Site of regime bombing in Aleppo
Site of regime bombing in AleppoReuters

The United Nations aid chief warned Thursday that Aleppo faces a humanitarian catastrophe "unlike any" witnessed so far in Syria's brutal five-year war.

"Let me be clear: east Aleppo this minute is not at the edge of the precipice," Stephen O'Brien told the Security Council, according to the AFP news agency.

"It is well into its terrible descent into the pitiless and merciless abyss of a humanitarian catastrophe unlike any we have witnessed in Syria," warned the UN undersecretary-general for humanitarian affairs.

The council was meeting to discuss the crisis in Syria as France said it would push for a UN resolution imposing a ceasefire in Aleppo, which has been under fierce bombardment by Syrian and Russian warplanes for a week.

A truce deal negotiated between Moscow and Washington brought a few days of respite in Aleppo earlier this month, before its total collapse last week.

Several days after the collapse of the ceasefire, the Syrian army announced the launch of a new offensive to retake the rebel-held east of Aleppo, warning residents to keep away from posts held by anti-regime fighters.

During Thursday’s meeting, U.S. Ambassador Samantha Power described the escalation as "the most savage week we've seen in an incredibly savage five-plus-year war," with more than 1,000 people killed by 1,700 air strikes on east Aleppo alone.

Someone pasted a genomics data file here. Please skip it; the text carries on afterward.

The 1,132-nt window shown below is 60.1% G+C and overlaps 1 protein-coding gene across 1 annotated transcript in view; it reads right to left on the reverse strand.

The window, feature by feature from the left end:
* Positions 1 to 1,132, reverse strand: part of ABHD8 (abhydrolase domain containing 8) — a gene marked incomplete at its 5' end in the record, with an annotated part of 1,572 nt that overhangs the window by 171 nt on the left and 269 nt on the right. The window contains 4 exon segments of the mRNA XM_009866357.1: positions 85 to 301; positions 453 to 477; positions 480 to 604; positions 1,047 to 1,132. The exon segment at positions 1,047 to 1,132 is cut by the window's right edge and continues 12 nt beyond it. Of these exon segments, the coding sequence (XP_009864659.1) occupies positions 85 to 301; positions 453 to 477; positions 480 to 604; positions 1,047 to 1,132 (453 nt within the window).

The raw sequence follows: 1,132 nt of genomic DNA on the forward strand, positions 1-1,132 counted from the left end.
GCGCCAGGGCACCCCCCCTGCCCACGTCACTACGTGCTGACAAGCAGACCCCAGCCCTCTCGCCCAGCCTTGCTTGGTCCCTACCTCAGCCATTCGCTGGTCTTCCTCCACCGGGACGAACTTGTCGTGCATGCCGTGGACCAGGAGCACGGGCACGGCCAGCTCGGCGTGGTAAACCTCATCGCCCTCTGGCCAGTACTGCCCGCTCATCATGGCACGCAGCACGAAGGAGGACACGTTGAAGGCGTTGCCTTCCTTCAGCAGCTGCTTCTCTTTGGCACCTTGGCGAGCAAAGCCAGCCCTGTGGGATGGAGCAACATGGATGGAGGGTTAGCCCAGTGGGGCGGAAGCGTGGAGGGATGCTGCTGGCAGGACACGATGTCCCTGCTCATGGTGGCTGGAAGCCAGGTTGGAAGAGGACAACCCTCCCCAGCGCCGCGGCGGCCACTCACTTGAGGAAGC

Power described the latest offensive as "soul-shattering" and accused Russia and Syrian President Bashar Al-Assad of "unleashing a savagery" against civilians.

"We're at a turning point," she was quoted as having said.

O'Brien appealed for action from the council after diplomatic efforts on the sidelines of last week's General Assembly meeting ended in failure, triggering a new upsurge in violence on the ground.

"This revolting situation in Aleppo must, please, be the SOS, the May Day call, to the international community," he said.

"Syria is bleeding. Its citizens are dying. We all hear their cry for help."

More than 100,000 children remain trapped in rebel-held east Aleppo, which has come under intense bombing since the Syrian army announced the latest offensive on September 22.

Aleppo, Syria's second city, is divided between the rebel-held east and the government-controlled western part of the city.

The top UN aid official warned that evidence was being collected of the atrocities happening in Aleppo so that "one day there will be no hiding place" for those perpetrating war crimes.

AFP contributed to this report.